When a woman was the hero I saw Xena, Wonder Woman, Batgirl, Buffy, Supergirl, Hermione, Mary-Jane whenever she saved Peter somehow. Let me say I love ALL of these kickass gals, I’m a total Geek, but the thing was none of them looked like me. The closest I ever came in books and television shows alike (before Aisha entered the Power Ranger scene and became my IDOL) was Trini, the original Yellow Ranger. She’s who I wanted to be, even though she didn’t have a skirt like Kim, cause she was a girl and she was a minority. Seriously, I identified with her and not Zack. Maybe I was a weird kid, but that’s neither here nor there.

Brief aside, for the people who might say something like “well, there was Storm.” I know there was Storm, but there were days when I wanted to be a Power Ranger, or a Ninja, or a Vampire Slayer, or a Warrior Princess. Storm was for when I wanted to be an X-Man, and as awesome as she is, it would’ve been nice to have options instead of being pigeonholed into the same character over and over. Power of Lightning only goes so far.

The #WeNeedDiverseBooks movement made me take a hard look at my childhood. Like I said, while I wasn’t distraught, I would’ve been a helluva lot happier if there were more Aishas running around. I would’ve had someone I could pretend to be at recess and not be forced to play a Puddy minion because “you can’t be her, you’re not insert appropriate race” or “you can’t be the Red Ranger, you’re a girl!” I would’ve been able to be one of the Ninja Turtles instead of April O’Neil. Thank goodness Venus came along.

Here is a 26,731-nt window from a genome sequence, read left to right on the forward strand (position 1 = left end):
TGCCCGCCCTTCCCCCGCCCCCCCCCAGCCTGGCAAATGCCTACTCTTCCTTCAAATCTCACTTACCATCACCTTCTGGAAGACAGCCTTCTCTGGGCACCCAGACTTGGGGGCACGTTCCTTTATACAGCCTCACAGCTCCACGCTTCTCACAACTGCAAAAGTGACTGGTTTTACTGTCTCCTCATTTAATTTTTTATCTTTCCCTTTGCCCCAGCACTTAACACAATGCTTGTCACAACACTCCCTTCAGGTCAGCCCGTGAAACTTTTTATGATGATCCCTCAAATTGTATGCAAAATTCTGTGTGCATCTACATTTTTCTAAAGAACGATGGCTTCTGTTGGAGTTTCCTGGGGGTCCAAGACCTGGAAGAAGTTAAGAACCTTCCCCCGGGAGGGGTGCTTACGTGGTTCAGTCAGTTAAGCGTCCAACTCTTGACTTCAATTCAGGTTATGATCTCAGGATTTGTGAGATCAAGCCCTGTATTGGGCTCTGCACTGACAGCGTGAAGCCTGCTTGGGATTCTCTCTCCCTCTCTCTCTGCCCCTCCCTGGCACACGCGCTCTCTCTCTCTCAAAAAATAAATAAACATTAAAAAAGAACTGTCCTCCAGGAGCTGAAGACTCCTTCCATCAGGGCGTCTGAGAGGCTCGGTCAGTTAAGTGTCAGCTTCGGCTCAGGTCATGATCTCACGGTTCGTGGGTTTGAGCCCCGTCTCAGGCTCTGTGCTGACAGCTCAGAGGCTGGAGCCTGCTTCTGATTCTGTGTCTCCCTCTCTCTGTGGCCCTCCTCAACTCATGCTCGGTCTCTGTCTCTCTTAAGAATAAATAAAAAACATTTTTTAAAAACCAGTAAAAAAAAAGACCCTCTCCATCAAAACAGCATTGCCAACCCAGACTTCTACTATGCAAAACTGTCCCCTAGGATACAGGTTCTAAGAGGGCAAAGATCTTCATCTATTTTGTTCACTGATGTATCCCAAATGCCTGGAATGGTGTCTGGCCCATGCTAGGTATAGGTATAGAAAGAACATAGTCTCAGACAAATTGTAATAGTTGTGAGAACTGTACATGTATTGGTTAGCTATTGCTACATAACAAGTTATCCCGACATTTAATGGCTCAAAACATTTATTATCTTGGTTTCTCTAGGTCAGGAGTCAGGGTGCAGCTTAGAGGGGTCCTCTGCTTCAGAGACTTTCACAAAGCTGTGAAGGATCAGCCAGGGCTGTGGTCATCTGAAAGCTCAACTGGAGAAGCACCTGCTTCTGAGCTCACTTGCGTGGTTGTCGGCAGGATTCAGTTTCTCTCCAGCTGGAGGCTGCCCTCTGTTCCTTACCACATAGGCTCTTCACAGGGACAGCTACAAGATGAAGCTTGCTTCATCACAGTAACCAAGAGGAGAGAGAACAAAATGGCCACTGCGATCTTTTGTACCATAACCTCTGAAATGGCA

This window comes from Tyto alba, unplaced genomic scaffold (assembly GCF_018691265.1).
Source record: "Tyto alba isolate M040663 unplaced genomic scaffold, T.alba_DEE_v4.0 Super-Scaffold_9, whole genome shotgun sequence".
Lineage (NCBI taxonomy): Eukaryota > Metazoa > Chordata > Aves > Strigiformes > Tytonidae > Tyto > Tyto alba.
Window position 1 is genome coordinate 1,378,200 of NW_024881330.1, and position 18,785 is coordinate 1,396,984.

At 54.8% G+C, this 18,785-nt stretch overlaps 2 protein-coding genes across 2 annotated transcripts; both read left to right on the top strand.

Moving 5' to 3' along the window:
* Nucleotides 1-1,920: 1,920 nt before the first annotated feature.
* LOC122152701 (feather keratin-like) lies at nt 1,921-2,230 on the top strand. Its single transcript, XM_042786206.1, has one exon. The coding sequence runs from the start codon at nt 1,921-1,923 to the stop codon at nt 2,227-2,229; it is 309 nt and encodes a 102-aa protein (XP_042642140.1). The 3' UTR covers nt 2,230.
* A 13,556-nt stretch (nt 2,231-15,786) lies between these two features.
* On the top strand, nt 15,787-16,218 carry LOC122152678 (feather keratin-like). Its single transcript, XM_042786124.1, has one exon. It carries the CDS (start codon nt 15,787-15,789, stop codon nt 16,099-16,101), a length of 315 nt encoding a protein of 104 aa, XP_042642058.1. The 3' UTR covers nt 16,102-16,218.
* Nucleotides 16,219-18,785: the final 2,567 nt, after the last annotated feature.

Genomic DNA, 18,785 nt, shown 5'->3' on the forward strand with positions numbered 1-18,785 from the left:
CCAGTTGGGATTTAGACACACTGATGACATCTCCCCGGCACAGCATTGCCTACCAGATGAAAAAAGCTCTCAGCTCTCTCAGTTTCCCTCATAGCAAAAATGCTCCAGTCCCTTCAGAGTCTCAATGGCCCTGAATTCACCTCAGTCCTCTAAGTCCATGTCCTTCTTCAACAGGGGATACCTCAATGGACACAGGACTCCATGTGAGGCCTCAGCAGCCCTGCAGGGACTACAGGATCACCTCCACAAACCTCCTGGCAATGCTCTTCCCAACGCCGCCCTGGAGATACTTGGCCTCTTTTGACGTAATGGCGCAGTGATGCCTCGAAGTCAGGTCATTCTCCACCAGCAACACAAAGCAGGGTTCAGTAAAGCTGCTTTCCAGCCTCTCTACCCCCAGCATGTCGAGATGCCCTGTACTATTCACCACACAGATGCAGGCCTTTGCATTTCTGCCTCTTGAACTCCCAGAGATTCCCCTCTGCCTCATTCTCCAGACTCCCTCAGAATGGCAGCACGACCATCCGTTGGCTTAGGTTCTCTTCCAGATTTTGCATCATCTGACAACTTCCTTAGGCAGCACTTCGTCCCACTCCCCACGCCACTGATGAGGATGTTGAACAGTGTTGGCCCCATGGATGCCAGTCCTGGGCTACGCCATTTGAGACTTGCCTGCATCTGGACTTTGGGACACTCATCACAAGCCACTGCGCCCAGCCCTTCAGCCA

I think about my nieces, my future daughters, and I want them to see more of themselves in their heroes and heroines. In the Leaders. It’s one thing to watch your favorite characters take on the bad guy and protect the world and another thing entirely to see yourself doing the saving.

I’ll always cheer Buffy on, but I wouldn’t mind the option to be able to stand beside her.


  • Katherine says:

    Love it! When I started writing fiction in middle school, all my main characters were white girls with auburn hair. I probably didn’t even know anyone with auburn hair – yet that was who I thought belonged in a story, not people like me, because that was who I saw in what I read.

  • Mell says:

    It’s sometimes hard to explain to a non-POCs the impact of never seeing oneself represented. I too understand. Even now, I still wrestle with the devilish thought that keeps saying, “no one’s gonna believe a little black girl is the chosen one.” I keep having to fight that devil and pushing through. I keep asking myself–but why can’t a little black girl be the hero. Why is it okay that a dorky white kid with glasses is the the hero but not a little black girl from the inner-city. Often, I write these self-doubts into the plot-line–just to get it out there–out of my system.

    It’s still not easy. Even when we consciously recognize that heroes come in all shapes and sizes, we still struggle to justify/show this on the pages of our stories. That’s how much these (lack of) portrayals impact us–on a deep psychological level that doesn’t show until we find ourselves about to embark on our own writing journey.